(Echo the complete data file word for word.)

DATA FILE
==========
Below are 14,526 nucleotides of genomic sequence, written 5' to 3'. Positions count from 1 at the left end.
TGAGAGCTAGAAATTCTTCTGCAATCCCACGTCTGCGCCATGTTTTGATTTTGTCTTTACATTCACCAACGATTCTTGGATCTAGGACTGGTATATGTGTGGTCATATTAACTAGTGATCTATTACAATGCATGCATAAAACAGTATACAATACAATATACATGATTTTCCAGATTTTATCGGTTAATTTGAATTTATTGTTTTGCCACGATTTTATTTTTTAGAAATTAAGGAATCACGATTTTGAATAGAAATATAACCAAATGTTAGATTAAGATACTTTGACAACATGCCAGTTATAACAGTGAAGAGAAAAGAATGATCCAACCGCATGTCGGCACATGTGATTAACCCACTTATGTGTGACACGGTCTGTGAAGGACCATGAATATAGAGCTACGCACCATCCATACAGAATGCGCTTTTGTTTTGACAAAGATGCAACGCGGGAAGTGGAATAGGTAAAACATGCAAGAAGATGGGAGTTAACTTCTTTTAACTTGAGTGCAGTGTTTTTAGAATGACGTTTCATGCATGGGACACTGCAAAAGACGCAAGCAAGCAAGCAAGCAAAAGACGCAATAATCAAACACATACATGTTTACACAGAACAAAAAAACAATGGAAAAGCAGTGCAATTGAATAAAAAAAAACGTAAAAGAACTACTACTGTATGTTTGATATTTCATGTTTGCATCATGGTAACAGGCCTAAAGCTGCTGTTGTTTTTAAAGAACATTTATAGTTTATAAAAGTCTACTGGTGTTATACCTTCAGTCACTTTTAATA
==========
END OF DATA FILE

Below are 14,526 nucleotides of genomic sequence, written 5' to 3'. Positions count from 1 at the left end.
TGAGAGCTAGAAATTCTTCTGCAATCCCACGTCTGCGCCATGTTTTGATTTTGTCTTTACATTCACCAACGATTCTTGGATCTAGGACTGGTATATGTGTGGTCATATTAACTAGTGATCTATTACAATGCATGCATAAAACAGTATACAATACAATATACATGATTTTCCAGATTTTATCGGTTAATTTGAATTTATTGTTTTGCCACGATTTTATTTTTTAGAAATTAAGGAATCACGATTTTGAATAGAAATATAACCAAATGTTAGATTAAGATACTTTGACAACATGCCAGTTATAACAGTGAAGAGAAAAGAATGATCCAACCGCATGTCGGCACATGTGATTAACCCACTTATGTGTGACACGGTCTGTGAAGGACCATGAATATAGAGCTACGCACCATCCATACAGAATGCGCTTTTGTTTTGACAAAGATGCAACGCGGGAAGTGGAATAGGTAAAACATGCAAGAAGATGGGAGTTAACTTCTTTTAACTTGAGTGCAGTGTTTTTAGAATGACGTTTCATGCATGGGACACTGCAAAAGACGCAAGCAAGCAAGCAAGCAAAAGACGCAATAATCAAACACATACATGTTTACACAGAACAAAAAAACAATGGAAAAGCAGTGCAATTGAATAAAAAAAAACGTAAAAGAACTACTACTGTATGTTTGATATTTCATGTTTGCATCATGGTAACAGGCCTAAAGCTGCTGTTGTTTTTAAAGAACATTTATAGTTTATAAAAGTCTACTGGTGTTATACCTTCAGTCACTTTTAATA